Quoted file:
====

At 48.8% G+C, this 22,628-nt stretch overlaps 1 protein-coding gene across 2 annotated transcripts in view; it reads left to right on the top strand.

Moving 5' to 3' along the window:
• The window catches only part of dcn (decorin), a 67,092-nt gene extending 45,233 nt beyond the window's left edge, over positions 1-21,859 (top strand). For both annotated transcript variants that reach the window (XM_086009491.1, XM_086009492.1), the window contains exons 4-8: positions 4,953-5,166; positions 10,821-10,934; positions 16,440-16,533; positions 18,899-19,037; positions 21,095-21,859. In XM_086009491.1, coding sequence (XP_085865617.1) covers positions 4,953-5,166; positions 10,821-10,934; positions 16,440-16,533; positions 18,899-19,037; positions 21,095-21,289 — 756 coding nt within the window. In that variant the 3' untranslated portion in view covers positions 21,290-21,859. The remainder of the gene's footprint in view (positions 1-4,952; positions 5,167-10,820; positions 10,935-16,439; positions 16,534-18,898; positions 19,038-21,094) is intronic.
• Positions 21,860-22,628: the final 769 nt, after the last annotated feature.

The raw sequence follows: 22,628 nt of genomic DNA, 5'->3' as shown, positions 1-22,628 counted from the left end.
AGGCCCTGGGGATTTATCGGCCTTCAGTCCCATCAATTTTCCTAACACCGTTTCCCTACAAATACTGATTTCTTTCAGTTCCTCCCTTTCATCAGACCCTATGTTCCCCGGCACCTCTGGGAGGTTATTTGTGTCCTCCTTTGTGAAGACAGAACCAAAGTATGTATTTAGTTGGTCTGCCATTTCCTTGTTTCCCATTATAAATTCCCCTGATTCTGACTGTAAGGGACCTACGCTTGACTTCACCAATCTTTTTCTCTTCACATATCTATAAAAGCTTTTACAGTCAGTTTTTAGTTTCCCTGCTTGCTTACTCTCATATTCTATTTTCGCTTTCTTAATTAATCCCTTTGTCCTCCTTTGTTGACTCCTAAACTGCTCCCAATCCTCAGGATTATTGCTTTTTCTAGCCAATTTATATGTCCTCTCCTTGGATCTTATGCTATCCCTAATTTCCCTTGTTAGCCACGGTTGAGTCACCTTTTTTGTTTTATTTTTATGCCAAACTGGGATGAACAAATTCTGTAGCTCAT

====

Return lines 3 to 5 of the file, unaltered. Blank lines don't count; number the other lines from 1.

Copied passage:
• The window catches only part of dcn (decorin), a 67,092-nt gene extending 45,233 nt beyond the window's left edge, over positions 1-21,859 (top strand). For both annotated transcript variants that reach the window (XM_086009491.1, XM_086009492.1), the window contains exons 4-8: positions 4,953-5,166; positions 10,821-10,934; positions 16,440-16,533; positions 18,899-19,037; positions 21,095-21,859. In XM_086009491.1, coding sequence (XP_085865617.1) covers positions 4,953-5,166; positions 10,821-10,934; positions 16,440-16,533; positions 18,899-19,037; positions 21,095-21,289 — 756 coding nt within the window. In that variant the 3' untranslated portion in view covers positions 21,290-21,859. The remainder of the gene's footprint in view (positions 1-4,952; positions 5,167-10,820; positions 10,935-16,439; positions 16,534-18,898; positions 19,038-21,094) is intronic.
• Positions 21,860-22,628: the final 769 nt, after the last annotated feature.

The raw sequence follows: 22,628 nt of genomic DNA, 5'->3' as shown, positions 1-22,628 counted from the left end.